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During times of financial need, some people are tempted to cash out individual retirement accounts, also known as IRAs. In general, an IRA is meant to be held until the age of 60, but it can legally be cashed out during times of financial stress. Cashing out an IRA can provide access to a lump sum of money, but may also require a waiting period and trigger tax penalties and early withdrawal fees.
Consumers may cash out an IRA early for a variety of reasons, but usually they need a lump sum of cash. They may need this cash to purchase a home, pay for educational expenses, or cover large medical bills. In fact, it may be possible to avoid tax penalties in some cases by using the funds from an IRA for these purposes.
Another pro of cashing out an IRA before the age of 60 is that a portion of the entire retirement fund can be retained for later use. An individual can cash out a portion of the IRA funds and then build this income back up by contributing to this plan over time. That means the funds that remain in the IRA will still accrue earnings so long as the invested funds earn a return during economic upswings.
A common pitfall of cashing our an IRA before the approved distribution age of 59 ½, is that the funds will be subjected to an initial 10% taxation by the government. This distribution is considered income by the IRS, therefore it must be reported as income and must be taxed. At tax time, this income must then again be reported and additional taxes may be levied, depending on the income level of the filer. For some taxpayers, the benefits of having access to cash outweigh this tax requirement.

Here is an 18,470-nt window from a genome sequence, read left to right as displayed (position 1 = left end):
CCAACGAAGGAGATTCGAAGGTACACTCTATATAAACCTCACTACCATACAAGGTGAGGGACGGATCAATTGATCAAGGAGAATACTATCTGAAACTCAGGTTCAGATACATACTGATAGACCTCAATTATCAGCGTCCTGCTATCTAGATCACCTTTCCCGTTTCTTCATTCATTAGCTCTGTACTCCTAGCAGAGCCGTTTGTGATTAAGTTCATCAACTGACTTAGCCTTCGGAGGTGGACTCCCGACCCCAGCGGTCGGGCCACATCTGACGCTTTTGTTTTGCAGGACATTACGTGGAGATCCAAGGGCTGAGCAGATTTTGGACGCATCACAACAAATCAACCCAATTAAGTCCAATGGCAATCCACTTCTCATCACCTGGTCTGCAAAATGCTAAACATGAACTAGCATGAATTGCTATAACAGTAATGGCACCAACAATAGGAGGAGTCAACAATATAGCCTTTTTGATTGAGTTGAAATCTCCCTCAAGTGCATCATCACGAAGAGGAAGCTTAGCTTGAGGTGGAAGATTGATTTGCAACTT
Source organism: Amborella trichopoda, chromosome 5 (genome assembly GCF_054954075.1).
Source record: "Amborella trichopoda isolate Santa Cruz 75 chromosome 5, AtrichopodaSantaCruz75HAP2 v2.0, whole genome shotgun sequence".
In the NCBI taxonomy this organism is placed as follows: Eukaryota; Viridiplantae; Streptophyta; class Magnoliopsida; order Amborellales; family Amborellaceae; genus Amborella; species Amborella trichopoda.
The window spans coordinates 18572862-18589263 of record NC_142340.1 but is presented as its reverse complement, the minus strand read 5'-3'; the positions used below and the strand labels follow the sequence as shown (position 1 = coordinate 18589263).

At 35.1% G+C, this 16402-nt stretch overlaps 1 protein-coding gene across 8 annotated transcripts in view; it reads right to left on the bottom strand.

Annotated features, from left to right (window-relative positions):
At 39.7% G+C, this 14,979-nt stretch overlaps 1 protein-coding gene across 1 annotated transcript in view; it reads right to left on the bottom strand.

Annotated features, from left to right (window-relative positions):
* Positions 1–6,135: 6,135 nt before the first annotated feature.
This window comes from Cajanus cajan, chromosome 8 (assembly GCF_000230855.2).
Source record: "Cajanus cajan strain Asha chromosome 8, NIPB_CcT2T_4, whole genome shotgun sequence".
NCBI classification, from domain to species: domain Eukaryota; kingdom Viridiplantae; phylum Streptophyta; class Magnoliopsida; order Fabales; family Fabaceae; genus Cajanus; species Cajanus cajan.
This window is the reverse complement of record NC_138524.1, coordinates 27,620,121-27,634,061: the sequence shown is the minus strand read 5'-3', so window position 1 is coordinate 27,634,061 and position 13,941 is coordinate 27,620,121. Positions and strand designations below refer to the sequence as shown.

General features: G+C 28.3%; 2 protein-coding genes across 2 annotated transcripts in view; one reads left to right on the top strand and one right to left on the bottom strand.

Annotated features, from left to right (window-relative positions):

Another con of cashing out an IRA early is that it will be subject to an early withdrawal fee by the plan administrator. Generally, this fee is 15% to 20% of the total distributed fund limit. This can mean a cash distribution of $10,000 US Dollars (USD) will be reduced by as much as $1,500 to $2,000 USD by the time monies reach the participant. Therefore, it is important to decide if this reduction is worth it before cashing out all or some of the IRA. There may be other ways to raise capital instead of cashing out an IRA.
A possible negative of cashing out an IRA is the waiting period established by the retirement plan administrator. When money is needed in a hurry, it is inconvenient to wait the ten to 14 days that many plan administrators require. This waiting period ensures that all funds are credited to the individual, and that the employment and identity are verified before cutting am IRA disbursement check.
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